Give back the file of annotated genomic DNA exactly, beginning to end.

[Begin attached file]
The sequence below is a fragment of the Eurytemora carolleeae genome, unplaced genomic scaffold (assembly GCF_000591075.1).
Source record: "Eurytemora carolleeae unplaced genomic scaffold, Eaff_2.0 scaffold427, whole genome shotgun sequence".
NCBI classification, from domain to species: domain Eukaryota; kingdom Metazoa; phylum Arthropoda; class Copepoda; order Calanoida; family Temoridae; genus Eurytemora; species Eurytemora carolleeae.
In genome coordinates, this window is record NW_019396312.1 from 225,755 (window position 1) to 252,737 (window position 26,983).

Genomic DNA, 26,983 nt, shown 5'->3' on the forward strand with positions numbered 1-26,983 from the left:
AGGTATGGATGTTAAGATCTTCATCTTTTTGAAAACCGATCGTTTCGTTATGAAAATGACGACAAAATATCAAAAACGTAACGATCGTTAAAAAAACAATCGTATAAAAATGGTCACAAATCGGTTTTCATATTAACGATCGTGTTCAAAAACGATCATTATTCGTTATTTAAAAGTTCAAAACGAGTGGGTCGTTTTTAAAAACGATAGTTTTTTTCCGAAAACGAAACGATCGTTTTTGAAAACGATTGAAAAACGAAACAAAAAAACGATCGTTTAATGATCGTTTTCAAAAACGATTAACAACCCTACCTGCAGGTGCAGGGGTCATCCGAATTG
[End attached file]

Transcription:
The sequence below is a fragment of the Eurytemora carolleeae genome, unplaced genomic scaffold (assembly GCF_000591075.1).
Source record: "Eurytemora carolleeae unplaced genomic scaffold, Eaff_2.0 scaffold427, whole genome shotgun sequence".
NCBI classification, from domain to species: domain Eukaryota; kingdom Metazoa; phylum Arthropoda; class Copepoda; order Calanoida; family Temoridae; genus Eurytemora; species Eurytemora carolleeae.
In genome coordinates, this window is record NW_019396312.1 from 225,755 (window position 1) to 252,737 (window position 26,983).

Genomic DNA, 26,983 nt, shown 5'->3' on the forward strand with positions numbered 1-26,983 from the left:
AGGTATGGATGTTAAGATCTTCATCTTTTTGAAAACCGATCGTTTCGTTATGAAAATGACGACAAAATATCAAAAACGTAACGATCGTTAAAAAAACAATCGTATAAAAATGGTCACAAATCGGTTTTCATATTAACGATCGTGTTCAAAAACGATCATTATTCGTTATTTAAAAGTTCAAAACGAGTGGGTCGTTTTTAAAAACGATAGTTTTTTTCCGAAAACGAAACGATCGTTTTTGAAAACGATTGAAAAACGAAACAAAAAAACGATCGTTTAATGATCGTTTTCAAAAACGATTAACAACCCTACCTGCAGGTGCAGGGGTCATCCGAATTG